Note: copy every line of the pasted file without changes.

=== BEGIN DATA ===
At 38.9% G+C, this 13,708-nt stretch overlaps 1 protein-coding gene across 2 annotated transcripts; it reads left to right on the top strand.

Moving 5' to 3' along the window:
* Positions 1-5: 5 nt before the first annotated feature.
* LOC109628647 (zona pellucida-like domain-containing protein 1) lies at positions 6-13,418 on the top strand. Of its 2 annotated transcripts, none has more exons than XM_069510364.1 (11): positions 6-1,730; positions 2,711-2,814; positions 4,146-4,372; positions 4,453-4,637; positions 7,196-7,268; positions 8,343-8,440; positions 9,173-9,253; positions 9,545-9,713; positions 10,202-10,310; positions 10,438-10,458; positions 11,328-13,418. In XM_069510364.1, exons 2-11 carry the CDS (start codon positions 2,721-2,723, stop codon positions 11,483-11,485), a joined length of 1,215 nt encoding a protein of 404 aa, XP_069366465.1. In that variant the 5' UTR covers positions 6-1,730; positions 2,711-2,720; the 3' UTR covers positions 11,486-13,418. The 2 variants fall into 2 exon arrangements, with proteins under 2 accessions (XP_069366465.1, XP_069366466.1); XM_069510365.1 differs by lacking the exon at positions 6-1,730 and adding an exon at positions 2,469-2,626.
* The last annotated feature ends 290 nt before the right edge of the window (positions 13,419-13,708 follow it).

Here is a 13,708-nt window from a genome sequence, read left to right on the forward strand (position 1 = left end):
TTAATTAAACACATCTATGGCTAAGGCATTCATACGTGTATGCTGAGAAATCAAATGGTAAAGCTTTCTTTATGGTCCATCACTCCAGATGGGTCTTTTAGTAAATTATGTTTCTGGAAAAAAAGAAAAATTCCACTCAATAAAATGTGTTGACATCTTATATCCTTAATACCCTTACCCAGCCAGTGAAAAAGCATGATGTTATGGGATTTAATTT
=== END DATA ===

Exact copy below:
At 38.9% G+C, this 13,708-nt stretch overlaps 1 protein-coding gene across 2 annotated transcripts; it reads left to right on the top strand.

Moving 5' to 3' along the window:
* Positions 1-5: 5 nt before the first annotated feature.
* LOC109628647 (zona pellucida-like domain-containing protein 1) lies at positions 6-13,418 on the top strand. Of its 2 annotated transcripts, none has more exons than XM_069510364.1 (11): positions 6-1,730; positions 2,711-2,814; positions 4,146-4,372; positions 4,453-4,637; positions 7,196-7,268; positions 8,343-8,440; positions 9,173-9,253; positions 9,545-9,713; positions 10,202-10,310; positions 10,438-10,458; positions 11,328-13,418. In XM_069510364.1, exons 2-11 carry the CDS (start codon positions 2,721-2,723, stop codon positions 11,483-11,485), a joined length of 1,215 nt encoding a protein of 404 aa, XP_069366465.1. In that variant the 5' UTR covers positions 6-1,730; positions 2,711-2,720; the 3' UTR covers positions 11,486-13,418. The 2 variants fall into 2 exon arrangements, with proteins under 2 accessions (XP_069366465.1, XP_069366466.1); XM_069510365.1 differs by lacking the exon at positions 6-1,730 and adding an exon at positions 2,469-2,626.
* The last annotated feature ends 290 nt before the right edge of the window (positions 13,419-13,708 follow it).

Here is a 13,708-nt window from a genome sequence, read left to right on the forward strand (position 1 = left end):
TTAATTAAACACATCTATGGCTAAGGCATTCATACGTGTATGCTGAGAAATCAAATGGTAAAGCTTTCTTTATGGTCCATCACTCCAGATGGGTCTTTTAGTAAATTATGTTTCTGGAAAAAAAGAAAAATTCCACTCAATAAAATGTGTTGACATCTTATATCCTTAATACCCTTACCCAGCCAGTGAAAAAGCATGATGTTATGGGATTTAATTT